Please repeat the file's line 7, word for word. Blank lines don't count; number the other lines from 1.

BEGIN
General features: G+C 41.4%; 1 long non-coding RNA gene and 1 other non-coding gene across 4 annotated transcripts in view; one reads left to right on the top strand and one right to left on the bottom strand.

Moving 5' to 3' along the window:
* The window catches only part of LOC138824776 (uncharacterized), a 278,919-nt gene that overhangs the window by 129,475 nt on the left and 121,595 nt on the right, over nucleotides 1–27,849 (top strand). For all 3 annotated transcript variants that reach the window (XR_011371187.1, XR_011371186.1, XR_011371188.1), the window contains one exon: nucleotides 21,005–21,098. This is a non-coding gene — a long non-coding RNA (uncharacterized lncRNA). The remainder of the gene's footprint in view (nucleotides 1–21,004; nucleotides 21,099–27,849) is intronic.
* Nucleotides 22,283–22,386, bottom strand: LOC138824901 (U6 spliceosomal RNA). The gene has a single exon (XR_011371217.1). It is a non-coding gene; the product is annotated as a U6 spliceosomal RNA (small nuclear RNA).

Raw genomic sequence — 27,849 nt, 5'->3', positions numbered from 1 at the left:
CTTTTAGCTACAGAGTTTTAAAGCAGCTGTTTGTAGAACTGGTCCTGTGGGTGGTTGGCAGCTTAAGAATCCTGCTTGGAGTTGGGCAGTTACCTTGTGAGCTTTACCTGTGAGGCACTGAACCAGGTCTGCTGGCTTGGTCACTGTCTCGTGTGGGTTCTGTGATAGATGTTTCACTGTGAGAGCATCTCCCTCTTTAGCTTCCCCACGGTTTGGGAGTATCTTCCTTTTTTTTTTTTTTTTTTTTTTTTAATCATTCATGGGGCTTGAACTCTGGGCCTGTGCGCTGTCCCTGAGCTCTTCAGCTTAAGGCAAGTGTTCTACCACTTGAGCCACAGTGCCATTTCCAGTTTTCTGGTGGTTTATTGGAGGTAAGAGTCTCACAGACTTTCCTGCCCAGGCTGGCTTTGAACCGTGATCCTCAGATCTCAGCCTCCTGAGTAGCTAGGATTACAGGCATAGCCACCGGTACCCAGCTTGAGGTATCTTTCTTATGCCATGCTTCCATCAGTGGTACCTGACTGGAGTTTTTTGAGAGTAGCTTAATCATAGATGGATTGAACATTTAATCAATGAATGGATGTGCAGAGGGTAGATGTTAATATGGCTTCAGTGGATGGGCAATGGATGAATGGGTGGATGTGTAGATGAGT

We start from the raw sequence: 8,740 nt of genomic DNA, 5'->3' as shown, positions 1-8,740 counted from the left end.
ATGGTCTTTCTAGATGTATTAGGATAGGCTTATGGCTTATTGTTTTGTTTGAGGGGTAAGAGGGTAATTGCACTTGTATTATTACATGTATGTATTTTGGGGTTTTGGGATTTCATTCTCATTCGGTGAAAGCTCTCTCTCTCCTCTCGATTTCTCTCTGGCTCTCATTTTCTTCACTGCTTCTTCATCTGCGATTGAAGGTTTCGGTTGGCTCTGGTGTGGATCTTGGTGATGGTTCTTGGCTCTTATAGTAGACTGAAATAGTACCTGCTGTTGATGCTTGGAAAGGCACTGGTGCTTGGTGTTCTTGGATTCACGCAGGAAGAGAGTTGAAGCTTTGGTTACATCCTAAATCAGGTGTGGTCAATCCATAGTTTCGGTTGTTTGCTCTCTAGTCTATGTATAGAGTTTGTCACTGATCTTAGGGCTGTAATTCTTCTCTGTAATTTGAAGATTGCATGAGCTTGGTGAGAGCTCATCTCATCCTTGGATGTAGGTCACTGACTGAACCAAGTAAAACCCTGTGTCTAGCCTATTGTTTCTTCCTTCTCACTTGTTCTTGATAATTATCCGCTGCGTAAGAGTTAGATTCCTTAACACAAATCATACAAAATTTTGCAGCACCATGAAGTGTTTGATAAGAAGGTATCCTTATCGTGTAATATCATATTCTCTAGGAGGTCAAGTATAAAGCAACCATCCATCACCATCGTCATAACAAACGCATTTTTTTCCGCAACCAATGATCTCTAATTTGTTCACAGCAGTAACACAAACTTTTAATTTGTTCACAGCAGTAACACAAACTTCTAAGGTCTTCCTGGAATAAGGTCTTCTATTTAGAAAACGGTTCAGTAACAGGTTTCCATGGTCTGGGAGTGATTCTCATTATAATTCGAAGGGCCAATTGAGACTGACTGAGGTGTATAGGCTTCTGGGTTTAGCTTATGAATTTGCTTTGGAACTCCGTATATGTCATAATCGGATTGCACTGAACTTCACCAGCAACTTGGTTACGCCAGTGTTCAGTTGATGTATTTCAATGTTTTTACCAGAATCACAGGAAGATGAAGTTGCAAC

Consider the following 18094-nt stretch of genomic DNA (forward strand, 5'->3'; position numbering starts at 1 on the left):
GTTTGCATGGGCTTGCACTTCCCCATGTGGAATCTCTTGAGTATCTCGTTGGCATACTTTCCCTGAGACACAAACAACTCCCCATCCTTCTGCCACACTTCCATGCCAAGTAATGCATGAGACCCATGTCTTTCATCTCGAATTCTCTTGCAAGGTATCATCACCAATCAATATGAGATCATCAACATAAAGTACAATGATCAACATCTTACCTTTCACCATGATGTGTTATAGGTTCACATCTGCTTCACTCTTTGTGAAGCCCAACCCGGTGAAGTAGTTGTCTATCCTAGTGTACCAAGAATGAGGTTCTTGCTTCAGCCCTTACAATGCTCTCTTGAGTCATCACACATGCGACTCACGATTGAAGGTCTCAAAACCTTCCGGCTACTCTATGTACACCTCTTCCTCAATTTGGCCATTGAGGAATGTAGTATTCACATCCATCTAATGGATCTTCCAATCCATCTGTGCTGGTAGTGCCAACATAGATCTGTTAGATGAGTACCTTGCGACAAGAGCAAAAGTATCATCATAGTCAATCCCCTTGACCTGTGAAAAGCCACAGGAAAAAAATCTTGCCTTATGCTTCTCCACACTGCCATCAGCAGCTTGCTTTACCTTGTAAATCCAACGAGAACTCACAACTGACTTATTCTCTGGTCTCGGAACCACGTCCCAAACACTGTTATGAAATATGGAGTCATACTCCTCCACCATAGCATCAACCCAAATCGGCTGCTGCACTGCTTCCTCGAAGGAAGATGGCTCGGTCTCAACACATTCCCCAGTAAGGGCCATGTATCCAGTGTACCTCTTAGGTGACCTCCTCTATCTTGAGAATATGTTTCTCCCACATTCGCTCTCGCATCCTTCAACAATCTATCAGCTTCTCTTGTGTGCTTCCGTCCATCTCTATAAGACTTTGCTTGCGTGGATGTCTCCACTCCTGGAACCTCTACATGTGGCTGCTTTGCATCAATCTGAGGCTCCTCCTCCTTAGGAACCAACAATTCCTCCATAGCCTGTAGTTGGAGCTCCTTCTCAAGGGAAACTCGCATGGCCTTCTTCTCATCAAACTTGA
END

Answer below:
We start from the raw sequence: 8,740 nt of genomic DNA, 5'->3' as shown, positions 1-8,740 counted from the left end.